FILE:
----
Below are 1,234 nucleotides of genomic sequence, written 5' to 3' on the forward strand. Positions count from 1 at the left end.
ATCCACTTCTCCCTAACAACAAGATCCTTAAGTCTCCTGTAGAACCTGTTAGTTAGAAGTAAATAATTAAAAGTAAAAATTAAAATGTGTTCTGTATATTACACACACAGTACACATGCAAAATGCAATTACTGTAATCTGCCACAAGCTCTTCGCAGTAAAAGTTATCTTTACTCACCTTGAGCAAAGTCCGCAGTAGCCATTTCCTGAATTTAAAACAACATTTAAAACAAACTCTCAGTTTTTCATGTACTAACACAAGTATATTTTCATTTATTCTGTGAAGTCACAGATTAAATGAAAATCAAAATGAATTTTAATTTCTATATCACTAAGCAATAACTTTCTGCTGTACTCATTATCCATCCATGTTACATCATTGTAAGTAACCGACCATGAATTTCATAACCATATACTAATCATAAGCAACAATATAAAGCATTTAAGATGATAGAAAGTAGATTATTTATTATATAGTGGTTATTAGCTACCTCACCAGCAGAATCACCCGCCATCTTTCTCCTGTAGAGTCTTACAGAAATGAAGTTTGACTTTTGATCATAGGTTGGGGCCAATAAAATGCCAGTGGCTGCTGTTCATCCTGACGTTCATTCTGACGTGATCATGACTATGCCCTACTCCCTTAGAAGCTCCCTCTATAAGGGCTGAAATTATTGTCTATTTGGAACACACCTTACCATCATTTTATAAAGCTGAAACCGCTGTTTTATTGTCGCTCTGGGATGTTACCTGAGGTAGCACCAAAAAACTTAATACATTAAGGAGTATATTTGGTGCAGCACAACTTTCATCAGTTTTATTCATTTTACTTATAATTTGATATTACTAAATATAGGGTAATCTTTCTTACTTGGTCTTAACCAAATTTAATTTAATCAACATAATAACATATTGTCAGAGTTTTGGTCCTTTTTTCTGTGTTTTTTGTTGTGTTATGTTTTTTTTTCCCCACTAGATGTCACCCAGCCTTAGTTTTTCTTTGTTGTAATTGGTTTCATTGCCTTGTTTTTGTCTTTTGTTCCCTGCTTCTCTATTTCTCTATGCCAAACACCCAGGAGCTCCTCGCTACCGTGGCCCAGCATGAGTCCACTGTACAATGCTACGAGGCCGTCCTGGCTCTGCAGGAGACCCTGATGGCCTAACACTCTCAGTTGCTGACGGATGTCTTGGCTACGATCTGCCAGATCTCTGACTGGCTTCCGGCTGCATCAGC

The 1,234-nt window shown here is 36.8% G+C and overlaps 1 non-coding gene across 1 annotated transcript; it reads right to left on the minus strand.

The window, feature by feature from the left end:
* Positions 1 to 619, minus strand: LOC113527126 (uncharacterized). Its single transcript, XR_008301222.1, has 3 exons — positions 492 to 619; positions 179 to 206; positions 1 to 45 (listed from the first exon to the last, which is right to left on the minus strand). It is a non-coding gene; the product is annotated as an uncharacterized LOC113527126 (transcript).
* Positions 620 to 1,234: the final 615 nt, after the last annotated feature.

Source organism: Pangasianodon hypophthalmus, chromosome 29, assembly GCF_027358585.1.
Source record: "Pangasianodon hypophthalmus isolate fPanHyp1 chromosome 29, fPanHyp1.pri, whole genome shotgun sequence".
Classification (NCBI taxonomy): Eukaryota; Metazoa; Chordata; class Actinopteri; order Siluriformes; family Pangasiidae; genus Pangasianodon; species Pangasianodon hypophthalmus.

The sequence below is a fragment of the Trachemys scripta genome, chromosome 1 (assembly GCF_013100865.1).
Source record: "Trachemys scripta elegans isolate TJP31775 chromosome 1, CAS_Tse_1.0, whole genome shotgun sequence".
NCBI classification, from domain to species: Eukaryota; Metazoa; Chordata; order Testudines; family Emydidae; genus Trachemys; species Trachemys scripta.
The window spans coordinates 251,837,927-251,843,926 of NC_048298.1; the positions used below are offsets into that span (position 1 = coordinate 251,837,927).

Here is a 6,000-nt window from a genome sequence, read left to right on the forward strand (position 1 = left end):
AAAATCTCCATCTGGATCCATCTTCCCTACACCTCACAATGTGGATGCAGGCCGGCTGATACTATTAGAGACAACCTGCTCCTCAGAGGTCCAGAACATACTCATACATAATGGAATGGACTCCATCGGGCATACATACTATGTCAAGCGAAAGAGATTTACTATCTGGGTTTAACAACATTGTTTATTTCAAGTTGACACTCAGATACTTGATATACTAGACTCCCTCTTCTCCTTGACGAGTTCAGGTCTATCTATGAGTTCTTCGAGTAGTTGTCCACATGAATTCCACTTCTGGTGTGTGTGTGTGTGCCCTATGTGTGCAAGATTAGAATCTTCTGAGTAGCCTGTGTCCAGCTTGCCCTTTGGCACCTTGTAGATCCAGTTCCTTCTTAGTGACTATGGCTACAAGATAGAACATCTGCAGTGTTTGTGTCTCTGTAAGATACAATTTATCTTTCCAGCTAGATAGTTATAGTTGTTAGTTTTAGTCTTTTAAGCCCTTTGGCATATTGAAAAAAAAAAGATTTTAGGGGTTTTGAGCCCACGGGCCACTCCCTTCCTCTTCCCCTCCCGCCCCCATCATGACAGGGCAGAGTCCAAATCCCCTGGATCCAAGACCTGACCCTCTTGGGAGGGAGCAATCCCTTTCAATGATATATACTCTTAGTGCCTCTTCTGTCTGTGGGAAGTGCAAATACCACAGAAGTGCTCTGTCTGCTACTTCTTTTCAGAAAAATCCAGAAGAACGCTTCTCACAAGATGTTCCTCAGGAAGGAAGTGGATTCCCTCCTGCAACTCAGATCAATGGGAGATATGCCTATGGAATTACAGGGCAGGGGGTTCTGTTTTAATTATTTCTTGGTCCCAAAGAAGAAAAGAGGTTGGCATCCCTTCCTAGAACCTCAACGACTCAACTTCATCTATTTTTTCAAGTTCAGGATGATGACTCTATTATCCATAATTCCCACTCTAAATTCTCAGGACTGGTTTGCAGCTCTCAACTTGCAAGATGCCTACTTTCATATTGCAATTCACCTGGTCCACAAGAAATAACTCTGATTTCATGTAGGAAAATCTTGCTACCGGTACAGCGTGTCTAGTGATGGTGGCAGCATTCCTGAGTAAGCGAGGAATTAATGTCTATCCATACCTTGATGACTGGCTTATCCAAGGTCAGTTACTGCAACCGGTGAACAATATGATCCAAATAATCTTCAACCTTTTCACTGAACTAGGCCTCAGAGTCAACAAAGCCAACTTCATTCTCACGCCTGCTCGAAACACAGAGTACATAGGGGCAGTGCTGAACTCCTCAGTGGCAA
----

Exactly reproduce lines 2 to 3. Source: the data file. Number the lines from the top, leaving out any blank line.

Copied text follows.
ATCCACTTCTCCCTAACAACAAGATCCTTAAGTCTCCTGTAGAACCTGTTAGTTAGAAGTAAATAATTAAAAGTAAAAATTAAAATGTGTTCTGTATATTACACACACAGTACACATGCAAAATGCAATTACTGTAATCTGCCACAAGCTCTTCGCAGTAAAAGTTATCTTTACTCACCTTGAGCAAAGTCCGCAGTAGCCATTTCCTGAATTTAAAACAACATTTAAAACAAACTCTCAGTTTTTCATGTACTAACACAAGTATATTTTCATTTATTCTGTGAAGTCACAGATTAAATGAAAATCAAAATGAATTTTAATTTCTATATCACTAAGCAATAACTTTCTGCTGTACTCATTATCCATCCATGTTACATCATTGTAAGTAACCGACCATGAATTTCATAACCATATACTAATCATAAGCAACAATATAAAGCATTTAAGATGATAGAAAGTAGATTATTTATTATATAGTGGTTATTAGCTACCTCACCAGCAGAATCACCCGCCATCTTTCTCCTGTAGAGTCTTACAGAAATGAAGTTTGACTTTTGATCATAGGTTGGGGCCAATAAAATGCCAGTGGCTGCTGTTCATCCTGACGTTCATTCTGACGTGATCATGACTATGCCCTACTCCCTTAGAAGCTCCCTCTATAAGGGCTGAAATTATTGTCTATTTGGAACACACCTTACCATCATTTTATAAAGCTGAAACCGCTGTTTTATTGTCGCTCTGGGATGTTACCTGAGGTAGCACCAAAAAACTTAATACATTAAGGAGTATATTTGGTGCAGCACAACTTTCATCAGTTTTATTCATTTTACTTATAATTTGATATTACTAAATATAGGGTAATCTTTCTTACTTGGTCTTAACCAAATTTAATTTAATCAACATAATAACATATTGTCAGAGTTTTGGTCCTTTTTTCTGTGTTTTTTGTTGTGTTATGTTTTTTTTTCCCCACTAGATGTCACCCAGCCTTAGTTTTTCTTTGTTGTAATTGGTTTCATTGCCTTGTTTTTGTCTTTTGTTCCCTGCTTCTCTATTTCTCTATGCCAAACACCCAGGAGCTCCTCGCTACCGTGGCCCAGCATGAGTCCACTGTACAATGCTACGAGGCCGTCCTGGCTCTGCAGGAGACCCTGATGGCCTAACACTCTCAGTTGCTGACGGATGTCTTGGCTACGATCTGCCAGATCTCTGACTGGCTTCCGGCTGCATCAGC

The 1,234-nt window shown here is 36.8% G+C and overlaps 1 non-coding gene across 1 annotated transcript; it reads right to left on the minus strand.